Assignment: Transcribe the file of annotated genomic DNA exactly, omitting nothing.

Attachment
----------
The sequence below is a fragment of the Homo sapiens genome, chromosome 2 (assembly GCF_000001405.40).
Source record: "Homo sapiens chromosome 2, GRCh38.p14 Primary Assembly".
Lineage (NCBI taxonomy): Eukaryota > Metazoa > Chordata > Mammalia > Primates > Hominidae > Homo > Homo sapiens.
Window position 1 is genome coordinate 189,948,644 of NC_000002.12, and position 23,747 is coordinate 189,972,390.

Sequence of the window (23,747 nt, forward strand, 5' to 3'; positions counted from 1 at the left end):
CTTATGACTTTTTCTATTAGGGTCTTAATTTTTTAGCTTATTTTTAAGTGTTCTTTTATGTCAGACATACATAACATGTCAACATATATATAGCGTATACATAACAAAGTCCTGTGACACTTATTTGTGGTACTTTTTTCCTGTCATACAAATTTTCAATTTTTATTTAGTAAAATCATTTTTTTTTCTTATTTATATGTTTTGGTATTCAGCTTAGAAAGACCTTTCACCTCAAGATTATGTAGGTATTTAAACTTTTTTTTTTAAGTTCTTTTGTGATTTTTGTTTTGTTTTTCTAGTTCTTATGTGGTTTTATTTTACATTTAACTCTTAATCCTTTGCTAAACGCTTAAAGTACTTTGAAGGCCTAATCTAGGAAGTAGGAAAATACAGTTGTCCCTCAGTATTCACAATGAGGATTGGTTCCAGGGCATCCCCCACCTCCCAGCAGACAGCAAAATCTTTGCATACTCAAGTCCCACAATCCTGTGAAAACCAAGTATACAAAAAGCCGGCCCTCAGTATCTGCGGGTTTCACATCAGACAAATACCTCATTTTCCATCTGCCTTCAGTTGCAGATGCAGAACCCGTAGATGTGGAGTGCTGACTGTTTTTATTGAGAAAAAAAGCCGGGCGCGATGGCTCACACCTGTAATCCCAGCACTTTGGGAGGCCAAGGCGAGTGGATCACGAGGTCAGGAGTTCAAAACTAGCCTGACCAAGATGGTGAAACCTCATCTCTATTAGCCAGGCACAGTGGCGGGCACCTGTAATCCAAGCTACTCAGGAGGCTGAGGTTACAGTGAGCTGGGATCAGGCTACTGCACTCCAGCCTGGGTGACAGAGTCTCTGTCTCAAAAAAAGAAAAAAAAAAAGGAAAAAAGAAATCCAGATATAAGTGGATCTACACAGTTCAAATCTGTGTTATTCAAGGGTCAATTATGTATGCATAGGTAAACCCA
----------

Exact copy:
The sequence below is a fragment of the Homo sapiens genome, chromosome 2 (assembly GCF_000001405.40).
Source record: "Homo sapiens chromosome 2, GRCh38.p14 Primary Assembly".
Lineage (NCBI taxonomy): Eukaryota > Metazoa > Chordata > Mammalia > Primates > Hominidae > Homo > Homo sapiens.
Window position 1 is genome coordinate 189,948,644 of NC_000002.12, and position 23,747 is coordinate 189,972,390.

Sequence of the window (23,747 nt, forward strand, 5' to 3'; positions counted from 1 at the left end):
CTTATGACTTTTTCTATTAGGGTCTTAATTTTTTAGCTTATTTTTAAGTGTTCTTTTATGTCAGACATACATAACATGTCAACATATATATAGCGTATACATAACAAAGTCCTGTGACACTTATTTGTGGTACTTTTTTCCTGTCATACAAATTTTCAATTTTTATTTAGTAAAATCATTTTTTTTTCTTATTTATATGTTTTGGTATTCAGCTTAGAAAGACCTTTCACCTCAAGATTATGTAGGTATTTAAACTTTTTTTTTTAAGTTCTTTTGTGATTTTTGTTTTGTTTTTCTAGTTCTTATGTGGTTTTATTTTACATTTAACTCTTAATCCTTTGCTAAACGCTTAAAGTACTTTGAAGGCCTAATCTAGGAAGTAGGAAAATACAGTTGTCCCTCAGTATTCACAATGAGGATTGGTTCCAGGGCATCCCCCACCTCCCAGCAGACAGCAAAATCTTTGCATACTCAAGTCCCACAATCCTGTGAAAACCAAGTATACAAAAAGCCGGCCCTCAGTATCTGCGGGTTTCACATCAGACAAATACCTCATTTTCCATCTGCCTTCAGTTGCAGATGCAGAACCCGTAGATGTGGAGTGCTGACTGTTTTTATTGAGAAAAAAAGCCGGGCGCGATGGCTCACACCTGTAATCCCAGCACTTTGGGAGGCCAAGGCGAGTGGATCACGAGGTCAGGAGTTCAAAACTAGCCTGACCAAGATGGTGAAACCTCATCTCTATTAGCCAGGCACAGTGGCGGGCACCTGTAATCCAAGCTACTCAGGAGGCTGAGGTTACAGTGAGCTGGGATCAGGCTACTGCACTCCAGCCTGGGTGACAGAGTCTCTGTCTCAAAAAAAGAAAAAAAAAAAGGAAAAAAGAAATCCAGATATAAGTGGATCTACACAGTTCAAATCTGTGTTATTCAAGGGTCAATTATGTATGCATAGGTAAACCCA